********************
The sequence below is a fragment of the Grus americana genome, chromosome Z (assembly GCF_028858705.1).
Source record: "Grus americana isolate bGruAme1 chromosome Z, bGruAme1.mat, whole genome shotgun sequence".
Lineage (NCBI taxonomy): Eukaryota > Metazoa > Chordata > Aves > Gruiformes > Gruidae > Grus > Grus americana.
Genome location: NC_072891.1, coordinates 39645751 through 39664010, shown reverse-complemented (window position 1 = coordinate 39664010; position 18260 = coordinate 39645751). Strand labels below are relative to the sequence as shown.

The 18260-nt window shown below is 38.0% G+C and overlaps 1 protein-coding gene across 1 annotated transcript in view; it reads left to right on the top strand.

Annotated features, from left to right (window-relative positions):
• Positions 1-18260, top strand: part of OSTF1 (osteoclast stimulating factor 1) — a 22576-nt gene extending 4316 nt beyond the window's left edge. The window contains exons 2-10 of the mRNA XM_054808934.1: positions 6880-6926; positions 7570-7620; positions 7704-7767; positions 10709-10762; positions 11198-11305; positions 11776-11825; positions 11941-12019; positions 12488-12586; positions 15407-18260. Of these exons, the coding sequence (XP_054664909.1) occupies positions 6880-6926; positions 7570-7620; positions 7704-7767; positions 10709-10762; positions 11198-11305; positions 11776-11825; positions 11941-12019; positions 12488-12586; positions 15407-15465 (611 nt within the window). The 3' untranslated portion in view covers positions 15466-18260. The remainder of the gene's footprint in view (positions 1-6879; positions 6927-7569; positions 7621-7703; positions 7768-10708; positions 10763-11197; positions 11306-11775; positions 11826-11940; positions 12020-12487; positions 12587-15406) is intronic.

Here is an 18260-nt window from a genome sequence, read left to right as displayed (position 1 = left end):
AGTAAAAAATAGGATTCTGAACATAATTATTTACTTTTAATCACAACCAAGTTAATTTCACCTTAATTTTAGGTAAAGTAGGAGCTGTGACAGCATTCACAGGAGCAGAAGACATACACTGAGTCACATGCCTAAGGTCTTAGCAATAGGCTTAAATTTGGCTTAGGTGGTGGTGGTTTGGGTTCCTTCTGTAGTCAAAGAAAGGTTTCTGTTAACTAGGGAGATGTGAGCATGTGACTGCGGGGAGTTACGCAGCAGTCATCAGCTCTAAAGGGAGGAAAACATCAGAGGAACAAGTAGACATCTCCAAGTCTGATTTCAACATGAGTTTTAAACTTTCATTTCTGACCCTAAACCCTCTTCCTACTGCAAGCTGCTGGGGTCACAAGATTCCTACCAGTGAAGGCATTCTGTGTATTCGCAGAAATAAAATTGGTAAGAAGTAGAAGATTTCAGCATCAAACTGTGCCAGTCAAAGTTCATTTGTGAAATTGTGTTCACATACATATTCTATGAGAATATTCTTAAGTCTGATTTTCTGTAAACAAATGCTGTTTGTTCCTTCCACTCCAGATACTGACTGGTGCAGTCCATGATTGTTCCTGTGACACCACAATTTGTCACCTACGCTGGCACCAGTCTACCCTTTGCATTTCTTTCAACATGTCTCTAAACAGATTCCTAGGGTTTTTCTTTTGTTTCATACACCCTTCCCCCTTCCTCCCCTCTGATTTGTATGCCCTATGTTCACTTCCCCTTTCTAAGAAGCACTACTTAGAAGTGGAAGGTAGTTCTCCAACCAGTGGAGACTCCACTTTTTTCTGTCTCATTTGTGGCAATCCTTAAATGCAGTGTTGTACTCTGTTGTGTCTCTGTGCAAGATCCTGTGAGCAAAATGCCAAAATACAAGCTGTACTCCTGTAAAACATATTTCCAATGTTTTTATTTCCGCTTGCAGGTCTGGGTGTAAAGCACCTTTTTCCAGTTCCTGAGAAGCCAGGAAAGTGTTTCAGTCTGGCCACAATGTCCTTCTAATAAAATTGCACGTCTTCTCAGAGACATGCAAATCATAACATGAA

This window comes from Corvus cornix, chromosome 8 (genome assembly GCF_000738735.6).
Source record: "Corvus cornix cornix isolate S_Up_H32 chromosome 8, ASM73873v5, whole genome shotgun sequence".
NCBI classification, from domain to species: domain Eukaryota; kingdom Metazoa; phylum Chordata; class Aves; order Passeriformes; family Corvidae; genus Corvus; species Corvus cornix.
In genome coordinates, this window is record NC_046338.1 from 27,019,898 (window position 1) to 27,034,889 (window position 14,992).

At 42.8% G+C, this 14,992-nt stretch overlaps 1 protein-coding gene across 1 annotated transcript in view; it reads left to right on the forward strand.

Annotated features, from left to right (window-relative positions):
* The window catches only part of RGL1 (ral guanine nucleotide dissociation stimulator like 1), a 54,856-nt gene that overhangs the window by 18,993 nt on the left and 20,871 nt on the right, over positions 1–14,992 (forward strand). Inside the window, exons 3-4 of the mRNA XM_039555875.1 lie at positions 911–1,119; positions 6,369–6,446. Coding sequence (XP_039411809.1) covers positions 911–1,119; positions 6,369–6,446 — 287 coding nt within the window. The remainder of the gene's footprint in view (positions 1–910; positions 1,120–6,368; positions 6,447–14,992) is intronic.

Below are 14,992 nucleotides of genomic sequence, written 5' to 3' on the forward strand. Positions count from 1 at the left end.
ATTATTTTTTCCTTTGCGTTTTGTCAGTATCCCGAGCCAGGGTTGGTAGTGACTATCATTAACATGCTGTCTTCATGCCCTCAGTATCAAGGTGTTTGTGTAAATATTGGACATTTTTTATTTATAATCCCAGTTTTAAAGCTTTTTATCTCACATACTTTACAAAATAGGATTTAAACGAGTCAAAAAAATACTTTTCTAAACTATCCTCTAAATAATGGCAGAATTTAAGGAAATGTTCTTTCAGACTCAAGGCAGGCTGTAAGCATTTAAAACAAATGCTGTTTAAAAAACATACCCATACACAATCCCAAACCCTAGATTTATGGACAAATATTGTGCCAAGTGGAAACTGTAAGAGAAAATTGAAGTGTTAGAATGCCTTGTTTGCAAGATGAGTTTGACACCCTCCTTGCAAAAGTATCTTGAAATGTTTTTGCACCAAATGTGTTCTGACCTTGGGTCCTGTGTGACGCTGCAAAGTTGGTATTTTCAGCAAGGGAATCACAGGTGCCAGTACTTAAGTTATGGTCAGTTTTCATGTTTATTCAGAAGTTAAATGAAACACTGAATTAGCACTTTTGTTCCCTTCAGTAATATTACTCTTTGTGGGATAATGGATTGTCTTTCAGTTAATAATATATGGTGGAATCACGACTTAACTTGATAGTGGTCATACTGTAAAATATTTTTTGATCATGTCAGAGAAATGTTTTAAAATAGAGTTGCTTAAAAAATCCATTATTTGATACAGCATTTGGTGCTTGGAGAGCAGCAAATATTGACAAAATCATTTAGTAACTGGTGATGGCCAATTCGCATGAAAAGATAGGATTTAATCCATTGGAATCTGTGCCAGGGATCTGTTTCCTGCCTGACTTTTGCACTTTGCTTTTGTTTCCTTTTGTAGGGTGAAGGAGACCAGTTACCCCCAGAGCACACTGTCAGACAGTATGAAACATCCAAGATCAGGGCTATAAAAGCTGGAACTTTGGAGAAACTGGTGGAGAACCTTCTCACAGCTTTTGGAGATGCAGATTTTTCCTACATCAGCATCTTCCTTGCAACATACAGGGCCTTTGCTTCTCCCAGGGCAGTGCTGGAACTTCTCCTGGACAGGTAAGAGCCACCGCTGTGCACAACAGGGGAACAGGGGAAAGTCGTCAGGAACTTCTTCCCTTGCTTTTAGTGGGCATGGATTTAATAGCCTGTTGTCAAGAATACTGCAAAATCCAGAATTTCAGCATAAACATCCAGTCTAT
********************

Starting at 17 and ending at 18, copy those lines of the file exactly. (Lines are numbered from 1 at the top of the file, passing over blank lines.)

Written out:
Below are 14,992 nucleotides of genomic sequence, written 5' to 3' on the forward strand. Positions count from 1 at the left end.
ATTATTTTTTCCTTTGCGTTTTGTCAGTATCCCGAGCCAGGGTTGGTAGTGACTATCATTAACATGCTGTCTTCATGCCCTCAGTATCAAGGTGTTTGTGTAAATATTGGACATTTTTTATTTATAATCCCAGTTTTAAAGCTTTTTATCTCACATACTTTACAAAATAGGATTTAAACGAGTCAAAAAAATACTTTTCTAAACTATCCTCTAAATAATGGCAGAATTTAAGGAAATGTTCTTTCAGACTCAAGGCAGGCTGTAAGCATTTAAAACAAATGCTGTTTAAAAAACATACCCATACACAATCCCAAACCCTAGATTTATGGACAAATATTGTGCCAAGTGGAAACTGTAAGAGAAAATTGAAGTGTTAGAATGCCTTGTTTGCAAGATGAGTTTGACACCCTCCTTGCAAAAGTATCTTGAAATGTTTTTGCACCAAATGTGTTCTGACCTTGGGTCCTGTGTGACGCTGCAAAGTTGGTATTTTCAGCAAGGGAATCACAGGTGCCAGTACTTAAGTTATGGTCAGTTTTCATGTTTATTCAGAAGTTAAATGAAACACTGAATTAGCACTTTTGTTCCCTTCAGTAATATTACTCTTTGTGGGATAATGGATTGTCTTTCAGTTAATAATATATGGTGGAATCACGACTTAACTTGATAGTGGTCATACTGTAAAATATTTTTTGATCATGTCAGAGAAATGTTTTAAAATAGAGTTGCTTAAAAAATCCATTATTTGATACAGCATTTGGTGCTTGGAGAGCAGCAAATATTGACAAAATCATTTAGTAACTGGTGATGGCCAATTCGCATGAAAAGATAGGATTTAATCCATTGGAATCTGTGCCAGGGATCTGTTTCCTGCCTGACTTTTGCACTTTGCTTTTGTTTCCTTTTGTAGGGTGAAGGAGACCAGTTACCCCCAGAGCACACTGTCAGACAGTATGAAACATCCAAGATCAGGGCTATAAAAGCTGGAACTTTGGAGAAACTGGTGGAGAACCTTCTCACAGCTTTTGGAGATGCAGATTTTTCCTACATCAGCATCTTCCTTGCAACATACAGGGCCTTTGCTTCTCCCAGGGCAGTGCTGGAACTTCTCCTGGACAGGTAAGAGCCACCGCTGTGCACAACAGGGGAACAGGGGAAAGTCGTCAGGAACTTCTTCCCTTGCTTTTAGTGGGCATGGATTTAATAGCCTGTTGTCAAGAATACTGCAAAATCCAGAATTTCAGCATAAACATCCAGTCTAT